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What platforms / compilers are being used to build the binary distribution kits?

Xerces binaries has been built on the following platforms with these compilers

Operating System  Compiler 
32-bit binary   
Windows NT 4.0 SP5  MSVC 6.0 SP3 
Redhat Linux 7.2  Intel C++ Compiler v6, icc 
AIX 5.1  xlC_r 5.0.2 
Solaris 2.7  Forte C++ Version 6 Update 2 
HP-UX 11.0  aCC A.03.13 with pthreads 
SuSE Linux 7.2 (S390)  g++ 2.95 
64-bit binary   
Windows XP, IA64  Intel C++ Compiler v7, ecl 
Redhat Linux 7.2, IA64  Intel C++ Compiler v6, ecc 
AIX 5.1  xlC_r 5.0.2 
Solaris 2.7  Forte C++ Version 6 Update 2 
HP-UX 11.0  aCC A.03.13 with pthreads 

What are the differences between Xerces-C and XML4C?

Xerces-C has intrinsic support for ASCII, UTF-8, UTF-16 (Big/Small Endian), UCS4 (Big/Small Endian), EBCDIC code pages IBM037, IBM1047 and IBM1140 encodings, ISO-8859-1 (aka Latin1) and Windows-1252. This means that it can parse input XML files in these above mentioned encodings.

However, if you wish to parse XML files in any other encodings, say in Shift-JIS, Big5 etc., then you cannot use Xerces-C. XML4C addresses this need. It combines Xerces-C and International Components for Unicode (ICU) and provides support for over 100 different encodings. XML4C also uses ICU Resource Bundle to load the messages.

ICU is also an open source project but is licensed under the X License. XML4C is published by IBM and can be downloaded from their Alphaworks site. The license to use XML4C is simply to comply with the Apache license (because of Xerces-C) and X License (because of ICU).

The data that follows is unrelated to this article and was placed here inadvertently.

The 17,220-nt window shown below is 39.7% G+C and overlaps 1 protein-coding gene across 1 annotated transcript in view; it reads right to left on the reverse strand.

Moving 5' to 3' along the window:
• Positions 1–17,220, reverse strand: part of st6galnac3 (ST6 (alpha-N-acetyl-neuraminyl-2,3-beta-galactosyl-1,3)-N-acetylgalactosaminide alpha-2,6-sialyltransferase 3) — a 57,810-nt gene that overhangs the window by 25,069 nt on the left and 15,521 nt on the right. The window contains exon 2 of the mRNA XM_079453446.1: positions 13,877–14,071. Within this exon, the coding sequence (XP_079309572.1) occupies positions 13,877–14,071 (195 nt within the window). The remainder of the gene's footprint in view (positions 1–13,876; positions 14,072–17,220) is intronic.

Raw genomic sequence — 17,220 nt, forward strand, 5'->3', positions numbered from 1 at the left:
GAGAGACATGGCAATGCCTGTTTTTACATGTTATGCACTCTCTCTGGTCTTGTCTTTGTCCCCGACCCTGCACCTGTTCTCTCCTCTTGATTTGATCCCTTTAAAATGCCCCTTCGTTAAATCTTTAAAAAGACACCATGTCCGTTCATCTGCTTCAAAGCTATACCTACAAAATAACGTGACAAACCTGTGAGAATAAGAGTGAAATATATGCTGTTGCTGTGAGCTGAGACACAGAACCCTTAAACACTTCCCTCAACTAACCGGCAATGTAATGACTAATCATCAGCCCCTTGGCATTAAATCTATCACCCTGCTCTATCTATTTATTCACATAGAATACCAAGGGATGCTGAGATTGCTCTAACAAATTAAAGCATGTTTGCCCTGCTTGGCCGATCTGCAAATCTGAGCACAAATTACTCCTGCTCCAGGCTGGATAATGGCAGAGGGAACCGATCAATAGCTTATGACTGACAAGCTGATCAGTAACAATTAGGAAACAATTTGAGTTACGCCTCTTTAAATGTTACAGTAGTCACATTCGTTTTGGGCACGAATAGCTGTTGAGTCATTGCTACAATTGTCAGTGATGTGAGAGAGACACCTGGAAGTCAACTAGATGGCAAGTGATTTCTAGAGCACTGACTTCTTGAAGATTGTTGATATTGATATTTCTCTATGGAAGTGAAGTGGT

XML4C binaries are published for the same set of platforms / compilers as Xerces-C++, see FAQ: What platforms / compilers are being used to build the binary distribution kits? and the documentation in Alphaworks.

Which DLL's do I need to distribute with my application?

As mentioned above, there are two configurations in which Xerces-C binaries are shipped. One is from the Apache site, while the other is from IBM published at IBM's Alphaworks Site.

If you are using the binaries from the Apache download site site, then you only need to distribute one file:
xerces-c_2_5_0.dll for Windows NT/2000, or for AIX, or for Solaris/Linux, or for HP-UX.

However, if you are using the XML4C binaries then in addition to the library file mentioned above, you also need to ship:

  1. ICU shared library file:
    icuuc*.dll for Windows NT/2000, or